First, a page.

Rep. Beto O'Rourke, D-Texas., spoke at a Feb. 2013 Capitol Hill news conference on what border communities wanted from immigration reform. (Carolyn Kaster/AP)

Congressman Beto O’Rourke has mixed feelings.

The one-term Democrat from El Paso came to Congress in large part to work on immigration reform. Since being here, he has seen the Senate pass a bill that never even came up for a vote in the House. He’s seen piecemeal legislation from his colleagues in the lower chamber sputter and die. And Thursday night he got to hear the president of the United States grabbing the reins and announcing an executive action that would shield about 5 million undocumented immigrants from deportation.

“As a member of Congress, it’s terrible,” O’Rourke said in an interview at his Capitol Hill office the day before the announcement. “I support his effort to bring some level of justice, but I strongly dislike adding to the precedent of presidents bypassing Congress to achieve something they think is important to national interest. The motive is noble, but the means are really hard to stomach.”

It’s easy to feel like a glorified understudy as a member of Congress these days: You can learn your lines, but you might never get the chance to deploy them. Which is a bummer if you’re O’Rourke; his world is centered on the U.S.-Mexico border.

There’s even a map in his Capitol Hill office entrance saying as much. On the map, drawn in 1925, El Paso sits right in the middle, emanating concentric circles that cover the American West and parts of Mexico.

“El Paso really was once the epicenter of the Southwest,” O’Rourke said, sitting at his conference room table. He is 42, with an angular face and just a hint of gray streaking through his mop of hair. “Conrad Hilton [Sr.] built his first high-rise there.” After Conrad “Nicky” Hilton Jr. married a young Elizabeth Taylor, the couple spent time in El Paso after their European honeymoon.

Needless to say, things have changed for the border town.

“You don’t have world-class architects and thinkers and artists and writers and entrepreneurs to the same degree,” he said. “The El Paso I grew up in was a very mediocre town that was comfortable with its mediocrity.”

Growing up there in the ’70s and ’80s, O’Rourke wanted nothing more than to get out. He and his friend Cedric Bixler-Zavala — later the vocalist for At the Drive-In and the Mars Volta — formed a band called Foss. O’Rourke played guitar, sang backup and toured the country. He left the band, graduated from Columbia University and worked for a few years for Internet start-ups in New York.

With a little time and distance, El Paso suddenly didn’t feel so mediocre. It felt like a place with all the potential in the world.

“There’s something very, very special about a place that’s the largest binational city in the world,” O’Rourke said. It’s a place where the culture and music and food of two countries begin to blend together. He may be of Irish descent, but O’Rourke is a fourth-generation El Paso native, and he is passionate about the model his city can present to the rest of the country. It’s no surprise to him, for example, that El Paso is perennially ranked as one of the safest cities in the country.

“It’s because of the immigrants, not in spite of them,” he said.

These are the types of stories he wanted to highlight when he ran for Congress in 2012. Which is why he can’t help but get angry with parts of the debate over immigration.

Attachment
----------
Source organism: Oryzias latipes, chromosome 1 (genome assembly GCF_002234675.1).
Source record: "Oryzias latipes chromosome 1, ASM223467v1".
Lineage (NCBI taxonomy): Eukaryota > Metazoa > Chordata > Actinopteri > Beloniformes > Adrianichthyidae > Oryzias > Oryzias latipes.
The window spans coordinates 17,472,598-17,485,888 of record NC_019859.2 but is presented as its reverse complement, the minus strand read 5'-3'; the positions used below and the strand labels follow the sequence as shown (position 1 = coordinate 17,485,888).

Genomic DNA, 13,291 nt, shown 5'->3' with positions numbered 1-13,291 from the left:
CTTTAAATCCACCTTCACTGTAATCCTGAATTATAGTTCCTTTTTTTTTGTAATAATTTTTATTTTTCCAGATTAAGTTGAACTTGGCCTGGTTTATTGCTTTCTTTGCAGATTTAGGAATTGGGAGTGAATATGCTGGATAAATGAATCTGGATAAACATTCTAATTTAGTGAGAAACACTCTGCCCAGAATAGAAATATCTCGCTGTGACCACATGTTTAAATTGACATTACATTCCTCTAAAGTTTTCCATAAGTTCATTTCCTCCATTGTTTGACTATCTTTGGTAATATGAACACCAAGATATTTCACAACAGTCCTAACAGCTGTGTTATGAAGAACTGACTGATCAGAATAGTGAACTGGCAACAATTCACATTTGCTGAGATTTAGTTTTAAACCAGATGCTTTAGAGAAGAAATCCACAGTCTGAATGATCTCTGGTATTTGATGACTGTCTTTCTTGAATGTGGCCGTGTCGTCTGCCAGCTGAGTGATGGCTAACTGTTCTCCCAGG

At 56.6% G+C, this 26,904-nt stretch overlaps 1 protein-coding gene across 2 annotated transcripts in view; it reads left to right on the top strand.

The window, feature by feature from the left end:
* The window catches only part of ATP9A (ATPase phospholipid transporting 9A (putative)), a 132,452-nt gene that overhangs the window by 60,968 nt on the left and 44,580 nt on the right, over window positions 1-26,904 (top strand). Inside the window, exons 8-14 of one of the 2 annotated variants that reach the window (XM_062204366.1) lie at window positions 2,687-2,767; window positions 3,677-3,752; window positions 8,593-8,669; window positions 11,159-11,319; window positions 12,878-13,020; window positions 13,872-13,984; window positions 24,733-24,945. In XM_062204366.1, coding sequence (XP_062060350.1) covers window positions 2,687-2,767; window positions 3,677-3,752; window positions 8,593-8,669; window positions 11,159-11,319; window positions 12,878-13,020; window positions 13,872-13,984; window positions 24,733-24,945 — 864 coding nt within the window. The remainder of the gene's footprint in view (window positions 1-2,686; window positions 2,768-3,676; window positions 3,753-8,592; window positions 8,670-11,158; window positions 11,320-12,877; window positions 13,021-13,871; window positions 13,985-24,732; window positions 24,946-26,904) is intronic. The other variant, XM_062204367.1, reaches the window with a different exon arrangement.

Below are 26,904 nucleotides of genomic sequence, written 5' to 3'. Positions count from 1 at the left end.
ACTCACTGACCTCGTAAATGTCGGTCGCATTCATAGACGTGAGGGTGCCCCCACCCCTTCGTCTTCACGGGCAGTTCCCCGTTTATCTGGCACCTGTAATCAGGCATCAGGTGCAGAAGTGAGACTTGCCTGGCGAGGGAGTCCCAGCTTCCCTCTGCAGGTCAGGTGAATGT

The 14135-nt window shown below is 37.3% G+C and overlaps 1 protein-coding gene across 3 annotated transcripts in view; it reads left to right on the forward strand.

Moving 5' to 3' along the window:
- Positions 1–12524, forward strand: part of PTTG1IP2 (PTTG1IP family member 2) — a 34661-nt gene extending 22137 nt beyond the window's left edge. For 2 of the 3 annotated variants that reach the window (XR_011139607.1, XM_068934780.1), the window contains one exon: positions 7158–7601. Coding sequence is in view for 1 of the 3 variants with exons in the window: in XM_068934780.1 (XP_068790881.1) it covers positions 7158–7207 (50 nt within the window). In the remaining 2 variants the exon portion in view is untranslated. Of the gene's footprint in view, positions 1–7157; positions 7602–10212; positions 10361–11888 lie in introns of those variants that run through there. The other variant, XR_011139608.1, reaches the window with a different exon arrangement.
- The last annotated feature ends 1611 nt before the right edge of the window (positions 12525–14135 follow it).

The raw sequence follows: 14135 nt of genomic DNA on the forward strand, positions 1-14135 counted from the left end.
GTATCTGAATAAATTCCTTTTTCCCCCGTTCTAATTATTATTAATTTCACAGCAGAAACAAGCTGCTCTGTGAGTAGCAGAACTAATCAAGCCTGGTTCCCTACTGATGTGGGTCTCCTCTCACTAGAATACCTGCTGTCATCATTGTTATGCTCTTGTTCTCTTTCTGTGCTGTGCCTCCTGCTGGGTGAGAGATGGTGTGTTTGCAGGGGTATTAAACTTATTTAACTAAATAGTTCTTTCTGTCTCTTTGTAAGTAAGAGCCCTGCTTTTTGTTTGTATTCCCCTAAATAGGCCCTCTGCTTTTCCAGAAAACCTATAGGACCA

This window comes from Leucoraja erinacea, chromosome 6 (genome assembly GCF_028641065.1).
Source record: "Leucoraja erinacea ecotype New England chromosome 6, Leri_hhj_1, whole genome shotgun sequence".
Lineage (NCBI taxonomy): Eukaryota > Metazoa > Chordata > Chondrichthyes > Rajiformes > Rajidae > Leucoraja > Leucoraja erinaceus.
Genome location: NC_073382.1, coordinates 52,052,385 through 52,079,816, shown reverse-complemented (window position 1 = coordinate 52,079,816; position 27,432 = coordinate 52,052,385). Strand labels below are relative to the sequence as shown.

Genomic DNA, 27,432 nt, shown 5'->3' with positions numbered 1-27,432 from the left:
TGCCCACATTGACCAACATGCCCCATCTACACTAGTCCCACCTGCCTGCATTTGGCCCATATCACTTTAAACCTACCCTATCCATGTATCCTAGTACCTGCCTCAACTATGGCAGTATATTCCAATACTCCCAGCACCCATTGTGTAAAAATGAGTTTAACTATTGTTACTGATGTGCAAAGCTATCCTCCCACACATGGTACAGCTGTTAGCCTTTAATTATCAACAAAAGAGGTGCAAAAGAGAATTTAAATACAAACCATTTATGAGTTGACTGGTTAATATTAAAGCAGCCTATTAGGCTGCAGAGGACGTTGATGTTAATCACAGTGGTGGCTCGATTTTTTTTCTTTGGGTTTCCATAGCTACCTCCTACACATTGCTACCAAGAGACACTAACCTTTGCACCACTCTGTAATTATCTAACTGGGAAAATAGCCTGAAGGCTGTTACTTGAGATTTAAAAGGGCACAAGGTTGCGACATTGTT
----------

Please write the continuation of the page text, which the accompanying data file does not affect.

“I’m so disappointed when I hear the president say that if we want to move forward with immigration we have to secure our border first,” he said. “If there’s any correlation, it’s that the more immigrants you have the safer you are.”

The day after Obama’s announcement O’Rourke said that he thought the president’s actions were warranted.

“While I believe that these problems should be corrected legislatively, and while I have worked to move Congress to enact a bipartisan solution to do that, it’s clear that after years of congressional inaction the only option for the time being is executive action by the president,” he said. But that doesn’t mean that his concerns had vanished.

Working to better “secure our border” was indeed part of Obama’s pitch in his executive action announcement Thursday night, and O’Rourke knows that this “fear-mongering” rhetoric has consequences. Already there are people who wait for hours on the bridge between El Paso and Ciudad Juárez in Mexico. There are 23 million bridge crossings a year, many of which are for Mexican citizens to come into the United States to shop. O’Rourke worries that more security could add to the wait time.

“I’ve seen people waiting outside for two or three hours when it’s 27 degrees and sleeting,” he says. “How elastic is that? At what point are people going to say, ‘F--- it, I’m going to raise chickens instead of buying our eggs.’ First of all, they should be treated more humanely, but you can also make the selfish economic interest here.”

He noted that he has a congressional town hall coming up this weekend, and that he expected this to be the primary point of conversation.

“There is a very, very active immigration advocacy group here who have been forceful about the militarization of the border and I’m sure they will have concerns,” he said.

And it’s not just about waiting in line to cross a bridge. Sometimes, the consequences of increased border security can be deadly.

On May 20, 1997, Esequiel Hernández was herding goats about a mile north of the Mexican border in Texas when a U.S. Marine on drug patrol shot him dead. Hernández was an American high school student, mistaken for a drug smuggler.

“I don’t know if the president’s team knows who he is, but everyone on the border does,” O’Rourke said, his omnipresent smile fading for a split second. “This is what happens when you militarize the border. This is what happens when for political purposes you respond to a concern that may or may not have any substance to it.”